Ask FunTrivia: Questions and Answers

**Answers to 100,000 Fascinating Questions**

Question #50614. Asked by **Arpeggionist**.

Last updated **Sep 02 2016**.

Answer has

20 year member

3273 replies

Answer has

I'm pondering the concept of Newton's inverse-square law of universal gravitation...

(At an altitude of 200 miles, according to Newton's inverse-square law of universal gravitation, gravity is just 10% weaker than it is at the Earth's surface. "Weightlessness" and "zero gravity" describe an astronaut's sensation in orbit, but the conditions under which an astronaut floats about within a spacecraft would be better described as free fall.)

http://ataridogdaze.com/weightless/outer-space.shtml

(At an altitude of 200 miles, according to Newton's inverse-square law of universal gravitation, gravity is just 10% weaker than it is at the Earth's surface. "Weightlessness" and "zero gravity" describe an astronaut's sensation in orbit, but the conditions under which an astronaut floats about within a spacecraft would be better described as free fall.)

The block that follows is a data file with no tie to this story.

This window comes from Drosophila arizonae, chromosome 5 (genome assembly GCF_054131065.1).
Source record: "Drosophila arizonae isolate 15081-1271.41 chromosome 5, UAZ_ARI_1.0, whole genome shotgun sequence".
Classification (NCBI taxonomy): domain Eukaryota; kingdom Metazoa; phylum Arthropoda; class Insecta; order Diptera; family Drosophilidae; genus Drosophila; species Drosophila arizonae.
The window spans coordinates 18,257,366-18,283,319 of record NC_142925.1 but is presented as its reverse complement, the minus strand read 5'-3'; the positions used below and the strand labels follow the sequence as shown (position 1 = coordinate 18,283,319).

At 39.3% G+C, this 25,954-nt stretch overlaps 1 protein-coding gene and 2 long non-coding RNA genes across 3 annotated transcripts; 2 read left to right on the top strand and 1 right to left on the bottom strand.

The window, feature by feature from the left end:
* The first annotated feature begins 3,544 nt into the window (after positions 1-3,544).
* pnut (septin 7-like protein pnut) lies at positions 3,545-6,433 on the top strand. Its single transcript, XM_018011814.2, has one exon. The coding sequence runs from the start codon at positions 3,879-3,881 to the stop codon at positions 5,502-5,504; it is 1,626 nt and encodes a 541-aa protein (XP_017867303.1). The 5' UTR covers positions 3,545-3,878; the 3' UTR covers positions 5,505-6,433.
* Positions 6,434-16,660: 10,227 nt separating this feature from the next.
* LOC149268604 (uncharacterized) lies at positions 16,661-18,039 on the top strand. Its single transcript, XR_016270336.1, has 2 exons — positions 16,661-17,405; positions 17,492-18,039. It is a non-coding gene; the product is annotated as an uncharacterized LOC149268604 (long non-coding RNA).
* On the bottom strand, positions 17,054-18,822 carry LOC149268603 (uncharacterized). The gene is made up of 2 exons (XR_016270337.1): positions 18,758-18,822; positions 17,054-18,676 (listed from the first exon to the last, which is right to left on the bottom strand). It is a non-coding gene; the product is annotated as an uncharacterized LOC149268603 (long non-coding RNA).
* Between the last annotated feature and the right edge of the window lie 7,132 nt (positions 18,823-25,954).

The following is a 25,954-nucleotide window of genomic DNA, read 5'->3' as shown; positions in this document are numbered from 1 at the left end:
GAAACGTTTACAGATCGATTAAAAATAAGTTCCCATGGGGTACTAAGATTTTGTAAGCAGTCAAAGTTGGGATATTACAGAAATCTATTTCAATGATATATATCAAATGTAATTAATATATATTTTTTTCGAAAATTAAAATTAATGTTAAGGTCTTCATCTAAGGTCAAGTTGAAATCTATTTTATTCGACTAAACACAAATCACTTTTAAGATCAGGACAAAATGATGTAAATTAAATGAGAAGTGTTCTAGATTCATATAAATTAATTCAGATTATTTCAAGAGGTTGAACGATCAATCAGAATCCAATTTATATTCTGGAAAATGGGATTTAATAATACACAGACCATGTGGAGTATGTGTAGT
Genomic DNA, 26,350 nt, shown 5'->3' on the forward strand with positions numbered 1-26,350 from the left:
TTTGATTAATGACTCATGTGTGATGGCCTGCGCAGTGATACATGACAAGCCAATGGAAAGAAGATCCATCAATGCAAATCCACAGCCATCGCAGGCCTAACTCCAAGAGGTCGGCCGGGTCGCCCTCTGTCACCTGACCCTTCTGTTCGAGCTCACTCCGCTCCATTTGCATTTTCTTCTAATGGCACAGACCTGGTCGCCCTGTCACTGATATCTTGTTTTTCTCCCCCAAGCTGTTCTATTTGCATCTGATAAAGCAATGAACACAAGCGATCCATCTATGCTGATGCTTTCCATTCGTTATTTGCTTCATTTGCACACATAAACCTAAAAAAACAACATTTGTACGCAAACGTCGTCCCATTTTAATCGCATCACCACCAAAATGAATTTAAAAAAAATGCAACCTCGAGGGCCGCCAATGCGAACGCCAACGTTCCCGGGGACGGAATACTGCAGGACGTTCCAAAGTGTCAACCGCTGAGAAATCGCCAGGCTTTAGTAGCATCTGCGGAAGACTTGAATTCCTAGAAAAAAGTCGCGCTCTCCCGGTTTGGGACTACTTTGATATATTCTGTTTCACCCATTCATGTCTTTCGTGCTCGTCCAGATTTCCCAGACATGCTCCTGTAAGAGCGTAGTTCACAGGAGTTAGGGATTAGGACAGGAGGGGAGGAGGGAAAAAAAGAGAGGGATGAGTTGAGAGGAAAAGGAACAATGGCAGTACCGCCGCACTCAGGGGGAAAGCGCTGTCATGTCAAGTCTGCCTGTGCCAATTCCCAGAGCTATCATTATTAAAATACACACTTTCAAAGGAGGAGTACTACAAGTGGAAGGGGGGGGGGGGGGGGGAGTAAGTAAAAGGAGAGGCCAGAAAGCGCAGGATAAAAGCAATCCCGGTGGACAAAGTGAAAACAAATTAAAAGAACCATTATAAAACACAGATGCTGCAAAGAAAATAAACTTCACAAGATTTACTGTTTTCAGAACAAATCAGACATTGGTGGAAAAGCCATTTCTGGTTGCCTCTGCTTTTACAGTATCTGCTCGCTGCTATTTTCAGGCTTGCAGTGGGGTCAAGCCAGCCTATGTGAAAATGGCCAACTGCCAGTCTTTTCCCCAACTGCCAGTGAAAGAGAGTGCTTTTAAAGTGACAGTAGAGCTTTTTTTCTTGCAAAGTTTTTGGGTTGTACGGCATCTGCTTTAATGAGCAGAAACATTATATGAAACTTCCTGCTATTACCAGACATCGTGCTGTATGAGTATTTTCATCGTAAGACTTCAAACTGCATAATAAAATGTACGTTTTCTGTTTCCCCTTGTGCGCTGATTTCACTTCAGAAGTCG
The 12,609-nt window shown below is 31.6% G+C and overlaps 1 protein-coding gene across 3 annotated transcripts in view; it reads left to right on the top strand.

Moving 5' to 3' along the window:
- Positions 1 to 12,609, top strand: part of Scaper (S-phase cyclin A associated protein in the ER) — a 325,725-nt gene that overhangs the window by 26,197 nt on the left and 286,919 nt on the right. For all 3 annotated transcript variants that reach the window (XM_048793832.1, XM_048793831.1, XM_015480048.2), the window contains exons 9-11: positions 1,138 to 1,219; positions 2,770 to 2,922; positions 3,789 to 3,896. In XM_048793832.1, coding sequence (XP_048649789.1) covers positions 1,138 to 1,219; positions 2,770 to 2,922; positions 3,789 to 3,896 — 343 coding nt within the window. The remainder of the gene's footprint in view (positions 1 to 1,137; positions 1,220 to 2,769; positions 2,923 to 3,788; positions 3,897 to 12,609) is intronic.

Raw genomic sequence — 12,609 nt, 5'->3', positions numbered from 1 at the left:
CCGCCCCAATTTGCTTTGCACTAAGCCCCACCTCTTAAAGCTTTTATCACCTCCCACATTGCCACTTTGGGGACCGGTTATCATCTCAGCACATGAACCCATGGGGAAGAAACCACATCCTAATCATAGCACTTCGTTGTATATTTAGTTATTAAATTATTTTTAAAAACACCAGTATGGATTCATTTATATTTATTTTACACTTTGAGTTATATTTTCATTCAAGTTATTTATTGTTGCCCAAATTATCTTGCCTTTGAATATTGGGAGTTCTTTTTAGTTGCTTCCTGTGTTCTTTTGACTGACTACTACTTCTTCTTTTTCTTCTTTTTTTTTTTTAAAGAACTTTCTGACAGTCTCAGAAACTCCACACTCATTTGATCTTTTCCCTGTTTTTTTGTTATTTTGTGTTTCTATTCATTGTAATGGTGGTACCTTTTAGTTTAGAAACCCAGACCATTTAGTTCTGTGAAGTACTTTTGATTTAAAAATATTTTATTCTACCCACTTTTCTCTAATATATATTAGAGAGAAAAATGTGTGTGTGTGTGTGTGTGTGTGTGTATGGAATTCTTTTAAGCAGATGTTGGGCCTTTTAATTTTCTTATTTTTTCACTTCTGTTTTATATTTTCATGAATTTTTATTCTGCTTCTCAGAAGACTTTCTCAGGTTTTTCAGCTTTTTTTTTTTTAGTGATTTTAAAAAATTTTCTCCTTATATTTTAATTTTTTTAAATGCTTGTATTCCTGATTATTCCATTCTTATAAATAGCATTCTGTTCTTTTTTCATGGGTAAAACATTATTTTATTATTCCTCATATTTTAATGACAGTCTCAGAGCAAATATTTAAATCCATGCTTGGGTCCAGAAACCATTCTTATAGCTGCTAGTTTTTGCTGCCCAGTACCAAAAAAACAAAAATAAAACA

http://ataridogdaze.com/weightless/outer-space.shtml

Response last updated by

May 18 2005, 6:26 PM

Answer has

20 year member

772 replies

Answer has

Less than six miles according to https://www.quora.com/At-what-altitude-does-the-Earths-gravity-no-longer-have-an-effect-on-the-astronauts-or-the-space-shuttle which has it as between approximately 24,000 and 32,000 feet altitude.

nb updated link explains our gravity tends to zero so becomes minuscule but present nonetheless, see first diagram. (satguru)

nb updated link explains our gravity tends to zero so becomes minuscule but present nonetheless, see first diagram. (satguru)

Response last updated by

May 19 2005, 12:37 AM